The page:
A high-ranking Chechen official's call Tuesday to legalize polygamy in Russia after a local district police chief took a 17-year-old girl as his second wife last week has prompted soul searching among the Russian population, which remains torn between its relative acceptance of extramarital affairs and its attachment to the legal and social status quo, sociologists told The Moscow Times.
Magomed Daudov, head of Chechen leader Ramzan Kadyrov's presidential administration, advocated for the legalization of polygamy in an interview with the Gazeta.ru news site on Tuesday. Daudov had taken part in the wedding of police chief Nazhud Guchigov, a man three time older than his second bride. At one point, Daudov was filmed helping the ashen teen, Kheda (Luiza) Goylabiyeva, sign the marriage register.
"If a man is able to support another woman, then why not [legalize polygamy]?" Daudov said. "This [polygamy] is common, so it would be nice to have it regulated."
Polygamy is not permitted under Russian law, although it remains commonplace in Russia's predominantly Muslim republics of the North Caucasus. Taking a second wife, a traditional practice among Chechen men, cannot be recognized as an official partnership according to Russian legislation. The law also sets the minimum age for marriage at 18, with exceptions in only a few circumstances.
But Russians' indignation at the marriage, a topic broadly debated across social media, seemed to stem more from the bride's age than from the groom's marital status.
A poll published last week by the Moscow-based Center for Research on Mass E-Knowledge showed that 22 percent of Russians of all backgrounds were in favor of allowing polygamy in Russia's North Caucasus — so long as the women involved had agreed to the arrangement and the bride and groom had both reached the age of majority. Nearly half of the population, according to the survey, was categorically against formally legalizing the practice in the Caucasus, saying it would violate federal legislation and human rights. The poll, conducted among 11,462 people on popular social media sites, did not specify a margin of error.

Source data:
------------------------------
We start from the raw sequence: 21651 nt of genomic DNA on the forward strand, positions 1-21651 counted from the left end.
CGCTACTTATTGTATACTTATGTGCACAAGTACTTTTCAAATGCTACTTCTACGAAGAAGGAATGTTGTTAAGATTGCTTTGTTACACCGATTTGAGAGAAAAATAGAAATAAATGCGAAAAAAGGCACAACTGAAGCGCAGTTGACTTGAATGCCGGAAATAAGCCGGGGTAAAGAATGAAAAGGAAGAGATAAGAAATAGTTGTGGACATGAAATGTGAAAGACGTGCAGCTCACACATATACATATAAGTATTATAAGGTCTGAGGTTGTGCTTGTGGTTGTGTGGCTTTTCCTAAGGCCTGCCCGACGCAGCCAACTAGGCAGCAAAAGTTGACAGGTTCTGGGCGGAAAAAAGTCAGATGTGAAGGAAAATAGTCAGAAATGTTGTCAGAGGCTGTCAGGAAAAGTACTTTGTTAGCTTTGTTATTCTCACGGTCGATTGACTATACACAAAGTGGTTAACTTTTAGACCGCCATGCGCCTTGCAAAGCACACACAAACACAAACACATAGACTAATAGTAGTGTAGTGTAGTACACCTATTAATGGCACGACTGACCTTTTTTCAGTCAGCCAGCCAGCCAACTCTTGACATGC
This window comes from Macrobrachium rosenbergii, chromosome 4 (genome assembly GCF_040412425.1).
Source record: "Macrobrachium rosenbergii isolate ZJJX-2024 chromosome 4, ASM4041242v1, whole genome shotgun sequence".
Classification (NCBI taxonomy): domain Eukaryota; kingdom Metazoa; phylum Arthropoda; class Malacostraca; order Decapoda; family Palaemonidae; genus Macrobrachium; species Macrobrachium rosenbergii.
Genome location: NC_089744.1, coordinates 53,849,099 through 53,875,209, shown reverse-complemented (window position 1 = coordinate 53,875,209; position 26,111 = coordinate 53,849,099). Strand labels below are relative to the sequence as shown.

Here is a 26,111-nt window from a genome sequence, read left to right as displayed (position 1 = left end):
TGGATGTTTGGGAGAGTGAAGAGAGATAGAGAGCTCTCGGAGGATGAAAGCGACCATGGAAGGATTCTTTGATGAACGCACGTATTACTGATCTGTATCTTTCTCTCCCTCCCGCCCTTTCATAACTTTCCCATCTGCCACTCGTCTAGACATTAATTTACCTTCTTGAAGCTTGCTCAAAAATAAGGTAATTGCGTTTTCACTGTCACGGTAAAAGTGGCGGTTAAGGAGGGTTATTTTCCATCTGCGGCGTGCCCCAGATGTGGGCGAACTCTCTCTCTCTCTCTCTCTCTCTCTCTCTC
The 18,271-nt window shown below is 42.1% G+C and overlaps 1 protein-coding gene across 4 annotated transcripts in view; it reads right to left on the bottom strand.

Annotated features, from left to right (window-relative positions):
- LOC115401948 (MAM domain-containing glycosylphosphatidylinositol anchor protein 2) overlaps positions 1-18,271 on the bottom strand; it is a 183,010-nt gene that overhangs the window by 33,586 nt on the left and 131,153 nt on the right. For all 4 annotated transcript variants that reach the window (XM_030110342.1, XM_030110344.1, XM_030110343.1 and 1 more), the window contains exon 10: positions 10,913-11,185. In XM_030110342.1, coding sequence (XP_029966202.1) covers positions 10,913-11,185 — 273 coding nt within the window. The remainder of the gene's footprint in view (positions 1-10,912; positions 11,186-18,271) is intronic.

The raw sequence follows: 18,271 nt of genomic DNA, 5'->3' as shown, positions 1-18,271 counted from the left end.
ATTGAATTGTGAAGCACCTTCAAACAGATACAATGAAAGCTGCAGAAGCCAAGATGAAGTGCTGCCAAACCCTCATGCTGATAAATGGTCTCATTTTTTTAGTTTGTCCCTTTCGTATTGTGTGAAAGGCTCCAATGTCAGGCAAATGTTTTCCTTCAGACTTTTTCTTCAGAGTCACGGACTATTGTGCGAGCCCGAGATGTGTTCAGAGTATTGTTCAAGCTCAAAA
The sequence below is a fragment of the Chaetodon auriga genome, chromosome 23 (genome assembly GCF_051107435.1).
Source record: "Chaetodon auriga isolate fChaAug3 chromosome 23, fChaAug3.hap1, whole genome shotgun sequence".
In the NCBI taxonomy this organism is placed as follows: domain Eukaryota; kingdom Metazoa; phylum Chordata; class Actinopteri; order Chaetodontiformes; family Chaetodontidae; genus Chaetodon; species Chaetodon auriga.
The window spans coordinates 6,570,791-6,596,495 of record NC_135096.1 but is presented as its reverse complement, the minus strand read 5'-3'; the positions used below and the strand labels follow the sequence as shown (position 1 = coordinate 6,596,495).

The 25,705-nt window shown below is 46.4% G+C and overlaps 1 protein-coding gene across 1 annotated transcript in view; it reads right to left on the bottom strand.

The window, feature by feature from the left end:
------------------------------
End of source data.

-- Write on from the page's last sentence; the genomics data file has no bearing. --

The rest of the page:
The survey found that the demographic most broadly opposed to polygamy is women between the ages of 35 and 44, with 78 percent of this group firmly against the practice.
"Societies in which patriarchy is closely ingrained in the cultural, economic and traditional makeup of everyday life, as is the case in the North Caucasus, are more likely to support the practice of polygamy," said Lev Shcheglov, the president of St. Petersburg's Institute of Psychology and Sexology. "Support for the practice is in decline in general in Russia because patriarchy in society has overall eroded, making polygamy less morally acceptable."
According to sociologists, most parts of modern Russia do not have a history of polygamy, if the notion is understood in terms of formal ties between one man and several women. However, on an informal basis matters were less clear-cut. Prior to the baptism of Prince Vladimir — the leader of Kievan Rus who brought Orthodox Christianity to Russia — he had hundreds of concubines in different cities and was "insatiable in fornication," according to the Primary Chronicle, a history compiled around the year 1113.
In the Russian empire, polygamy was permitted among the Muslim population.
In the 1920s, Soviet authorities moved to ban polygamy in the regions where it had been commonly practiced, including in the Caucasus and Central Asia. Soviet authorities did not immediately criminalize polygamy, but the relevant legislation was later amended, making the practice a prosecutable offense.
Between 1960 and 1965, courts of the Uzbek Soviet Republic reviewed between 30 and 66 polygamy cases, according to Sergei Abashin, an anthropologist at St. Petersburg's European University. Individuals convicted of polygamy faced up to one year behind bars.